Study finds a bidirectional relationship between children's hyperactivity and harsh parenting

Study finds a bidirectional relationship between children’s hyperactivity and harsh parenting

What came first: harsh parenting techniques or conduct problems in children? This can seem like a chicken and egg problem. A new study published in Child Development finds that there is a reciprocal relationship between parenting style and child behaviors, suggesting that altering parenting behavior could greatly help children with socioemotional difficulties.

Having socioemotional behaviors in childhood is linked with increased chances of adverse outcomes later in life, such as mental health issues and delinquent behavior. It is imperative to understand the risk factors of developing these socioemotional problems early, in order to put forth effort to prevent them.

Harsh parenting is one such risk factor and can include behaviors such as yelling and spanking. Patterson’s coercion model views behavioral problems and maladaptive parenting as having a bidirectional relationship, with each increasing the other. Support for this model has been mixed, and this research seeks to further investigate the relationship.

Lead author Lydia Gabriela Speyer and her colleagues utilized families from the United Kingdom who were taking part in a longitudinal study following children from ages 0 to 17. Data was collected at 9 months, 3, 5, 7, 11, 14 and 17 years old. The current study utilized all children who participated in all waves up to 7 years old. Trained interviewers visited homes for data collection and measures included a strengths and difficulties measure and a conflict tactics measure. These scales accounted for children’s’ behaviors and parenting techniques.

Results showed support for Patterson’s coercion model. Harsh parenting techniques were related to hyperactivity at age 5 and emotional problems at age 7. Conduct problems in children at age 3 were associated with harsh parenting at age 5, and hyperactivity and emotional problems at age 5 were both associated with harsh parenting at age 7. This supports bidirectionality for hyperactivity and harsh parenting but does not support bidirectionality for conduct problems and harsh parenting. Withdrawal tactics in parenting were shown to be beneficial during preschool years but could lead to adverse effects during the 5 to 7 age range.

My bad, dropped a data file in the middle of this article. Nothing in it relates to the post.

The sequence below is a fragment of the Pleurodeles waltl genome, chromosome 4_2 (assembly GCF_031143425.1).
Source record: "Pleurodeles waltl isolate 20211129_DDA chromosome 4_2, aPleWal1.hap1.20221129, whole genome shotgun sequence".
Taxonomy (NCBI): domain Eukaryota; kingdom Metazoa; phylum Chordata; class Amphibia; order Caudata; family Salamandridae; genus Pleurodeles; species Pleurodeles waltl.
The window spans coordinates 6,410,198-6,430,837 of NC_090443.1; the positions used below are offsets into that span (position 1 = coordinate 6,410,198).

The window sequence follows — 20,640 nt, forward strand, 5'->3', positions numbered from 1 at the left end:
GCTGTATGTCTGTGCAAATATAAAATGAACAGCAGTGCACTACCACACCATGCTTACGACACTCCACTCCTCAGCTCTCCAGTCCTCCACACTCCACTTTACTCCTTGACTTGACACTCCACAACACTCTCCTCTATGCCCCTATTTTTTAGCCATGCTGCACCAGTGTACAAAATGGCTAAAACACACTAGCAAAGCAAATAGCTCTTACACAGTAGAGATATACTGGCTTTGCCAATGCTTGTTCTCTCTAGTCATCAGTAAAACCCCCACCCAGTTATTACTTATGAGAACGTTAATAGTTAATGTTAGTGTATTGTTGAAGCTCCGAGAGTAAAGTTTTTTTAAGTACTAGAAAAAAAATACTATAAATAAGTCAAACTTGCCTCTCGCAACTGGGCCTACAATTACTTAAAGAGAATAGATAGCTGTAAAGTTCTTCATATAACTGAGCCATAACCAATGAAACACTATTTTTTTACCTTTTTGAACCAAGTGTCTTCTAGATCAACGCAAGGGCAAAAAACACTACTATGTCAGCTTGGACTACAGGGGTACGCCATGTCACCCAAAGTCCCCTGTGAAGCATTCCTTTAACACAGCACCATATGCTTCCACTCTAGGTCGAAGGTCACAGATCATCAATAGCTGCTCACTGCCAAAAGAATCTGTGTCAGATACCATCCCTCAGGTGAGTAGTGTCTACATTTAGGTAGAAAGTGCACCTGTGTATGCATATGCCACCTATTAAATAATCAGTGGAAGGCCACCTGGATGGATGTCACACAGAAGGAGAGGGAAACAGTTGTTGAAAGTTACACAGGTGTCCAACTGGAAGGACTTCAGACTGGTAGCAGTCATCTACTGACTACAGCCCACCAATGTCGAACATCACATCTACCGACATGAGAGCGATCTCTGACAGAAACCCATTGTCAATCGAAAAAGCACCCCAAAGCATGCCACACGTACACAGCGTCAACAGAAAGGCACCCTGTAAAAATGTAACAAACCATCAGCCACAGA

This research sought to further explore the relationship between parenting and socioemotional problems in children. Despite the benefits of this study and its advantageous nuances, it also has limitations. Firstly, the data collected was almost exclusively mother-reported. Additionally, the measures used to assess disciplinary parenting lacked strong reliability, which could skew data.

“Findings not only highlight that parenting practices such as smacking, or shouting may have detrimental effects on children’s mental health but also that children presenting with behavioral issues may place additional strain on maternal parenting behaviors,” the researchers concluded. “Consequently, it is crucial for interventions aiming to reduce the occurrence of socioemotional problems, and particularly the co-occurrence of emotional and conduct problems, to focus on the whole family system and specifically on parenting behaviors.”

“Furthermore, considering that harsh parenting is still used, more attention should be paid to public health campaigns that can inform parents about the potential harmful effects of such parenting practices on children’s socioemotional development and equip them with alternative, more adaptive parenting tools.”

The study, “The role of harsh parenting practices in early- to middle-childhood socioeconomic development: An examination in the Millennium Cohort Study“, was authored by Lydia Gabriela Speyer, Yuzhan Hang, Hildigunnur Anna Hall, and Aja Louise Murray.

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